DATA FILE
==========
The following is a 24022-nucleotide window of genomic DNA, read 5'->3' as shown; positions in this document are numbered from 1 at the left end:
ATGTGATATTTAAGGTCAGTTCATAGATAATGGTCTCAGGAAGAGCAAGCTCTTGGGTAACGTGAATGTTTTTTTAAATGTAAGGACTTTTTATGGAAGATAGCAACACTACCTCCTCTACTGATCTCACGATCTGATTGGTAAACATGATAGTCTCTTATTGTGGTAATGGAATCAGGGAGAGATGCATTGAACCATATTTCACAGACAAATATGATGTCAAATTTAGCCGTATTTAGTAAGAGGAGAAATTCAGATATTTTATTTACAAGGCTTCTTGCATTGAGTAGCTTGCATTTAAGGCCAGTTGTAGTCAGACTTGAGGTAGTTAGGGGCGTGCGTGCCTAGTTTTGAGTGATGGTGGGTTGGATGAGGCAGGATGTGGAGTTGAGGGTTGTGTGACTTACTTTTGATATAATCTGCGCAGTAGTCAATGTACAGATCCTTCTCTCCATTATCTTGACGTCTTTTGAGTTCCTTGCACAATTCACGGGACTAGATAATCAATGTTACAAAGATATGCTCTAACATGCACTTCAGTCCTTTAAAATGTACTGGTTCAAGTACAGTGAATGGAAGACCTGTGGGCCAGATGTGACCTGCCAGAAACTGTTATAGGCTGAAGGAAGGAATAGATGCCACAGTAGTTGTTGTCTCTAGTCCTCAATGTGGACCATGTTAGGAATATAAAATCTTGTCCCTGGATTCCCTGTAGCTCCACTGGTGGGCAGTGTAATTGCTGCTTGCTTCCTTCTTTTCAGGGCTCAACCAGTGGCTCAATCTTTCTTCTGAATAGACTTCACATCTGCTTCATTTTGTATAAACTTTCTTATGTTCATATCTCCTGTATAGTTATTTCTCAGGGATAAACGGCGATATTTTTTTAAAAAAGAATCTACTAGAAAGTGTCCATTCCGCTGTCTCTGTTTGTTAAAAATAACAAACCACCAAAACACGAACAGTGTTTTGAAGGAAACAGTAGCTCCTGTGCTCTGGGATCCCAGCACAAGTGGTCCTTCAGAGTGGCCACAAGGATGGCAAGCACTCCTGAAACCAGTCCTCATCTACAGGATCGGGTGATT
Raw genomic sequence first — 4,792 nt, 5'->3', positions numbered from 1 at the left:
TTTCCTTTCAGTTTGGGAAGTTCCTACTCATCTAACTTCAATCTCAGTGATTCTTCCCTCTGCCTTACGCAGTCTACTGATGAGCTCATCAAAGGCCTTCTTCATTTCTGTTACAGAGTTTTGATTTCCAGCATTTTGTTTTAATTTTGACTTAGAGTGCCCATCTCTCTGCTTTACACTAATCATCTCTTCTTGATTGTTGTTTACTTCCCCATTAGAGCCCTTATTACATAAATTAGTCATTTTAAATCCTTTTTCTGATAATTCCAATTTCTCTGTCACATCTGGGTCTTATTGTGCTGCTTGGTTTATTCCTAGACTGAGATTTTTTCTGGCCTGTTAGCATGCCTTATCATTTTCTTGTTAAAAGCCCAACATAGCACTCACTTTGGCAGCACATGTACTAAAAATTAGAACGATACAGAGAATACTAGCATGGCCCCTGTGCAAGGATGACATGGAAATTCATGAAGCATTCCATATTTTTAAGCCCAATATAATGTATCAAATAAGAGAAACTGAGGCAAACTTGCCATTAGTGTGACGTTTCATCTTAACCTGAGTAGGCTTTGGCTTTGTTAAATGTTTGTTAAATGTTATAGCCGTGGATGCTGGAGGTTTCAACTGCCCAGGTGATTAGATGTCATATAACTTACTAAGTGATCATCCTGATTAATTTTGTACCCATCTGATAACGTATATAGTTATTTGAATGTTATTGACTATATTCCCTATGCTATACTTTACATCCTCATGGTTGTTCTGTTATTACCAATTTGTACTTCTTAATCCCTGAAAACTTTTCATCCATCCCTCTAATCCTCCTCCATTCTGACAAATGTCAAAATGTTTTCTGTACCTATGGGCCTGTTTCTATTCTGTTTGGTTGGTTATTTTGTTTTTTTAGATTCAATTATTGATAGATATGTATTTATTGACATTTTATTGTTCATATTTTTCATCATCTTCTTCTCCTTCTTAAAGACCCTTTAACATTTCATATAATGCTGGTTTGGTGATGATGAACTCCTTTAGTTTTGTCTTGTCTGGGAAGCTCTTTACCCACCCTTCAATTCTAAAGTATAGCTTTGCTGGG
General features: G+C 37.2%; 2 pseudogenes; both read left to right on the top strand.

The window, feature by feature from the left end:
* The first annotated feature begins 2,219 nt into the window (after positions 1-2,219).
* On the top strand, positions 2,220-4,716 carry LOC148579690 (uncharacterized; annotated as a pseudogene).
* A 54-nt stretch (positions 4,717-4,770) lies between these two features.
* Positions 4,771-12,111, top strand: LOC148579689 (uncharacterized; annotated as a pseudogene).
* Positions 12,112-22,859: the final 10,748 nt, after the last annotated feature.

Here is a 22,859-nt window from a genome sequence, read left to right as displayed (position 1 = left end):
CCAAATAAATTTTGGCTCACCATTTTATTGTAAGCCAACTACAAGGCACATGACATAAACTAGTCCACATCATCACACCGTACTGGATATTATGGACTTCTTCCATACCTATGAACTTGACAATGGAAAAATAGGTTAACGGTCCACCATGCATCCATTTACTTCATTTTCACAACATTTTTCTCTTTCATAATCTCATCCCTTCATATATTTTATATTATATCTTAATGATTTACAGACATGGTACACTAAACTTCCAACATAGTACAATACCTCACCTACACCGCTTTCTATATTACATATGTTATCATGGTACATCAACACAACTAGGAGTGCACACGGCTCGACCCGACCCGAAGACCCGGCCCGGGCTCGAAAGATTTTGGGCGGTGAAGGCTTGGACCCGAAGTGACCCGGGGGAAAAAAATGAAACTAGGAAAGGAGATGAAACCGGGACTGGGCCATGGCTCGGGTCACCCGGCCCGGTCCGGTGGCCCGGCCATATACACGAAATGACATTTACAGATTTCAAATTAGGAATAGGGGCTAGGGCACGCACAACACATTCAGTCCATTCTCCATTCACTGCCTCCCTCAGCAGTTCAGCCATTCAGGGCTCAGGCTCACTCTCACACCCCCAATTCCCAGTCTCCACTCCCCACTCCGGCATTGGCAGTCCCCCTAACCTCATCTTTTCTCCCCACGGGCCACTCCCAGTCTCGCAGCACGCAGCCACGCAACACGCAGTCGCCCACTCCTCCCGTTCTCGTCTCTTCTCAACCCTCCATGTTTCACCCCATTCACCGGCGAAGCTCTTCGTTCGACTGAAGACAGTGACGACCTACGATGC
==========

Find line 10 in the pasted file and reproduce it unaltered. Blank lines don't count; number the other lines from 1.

* Positions 4,771-12,111, top strand: LOC148579689 (uncharacterized; annotated as a pseudogene).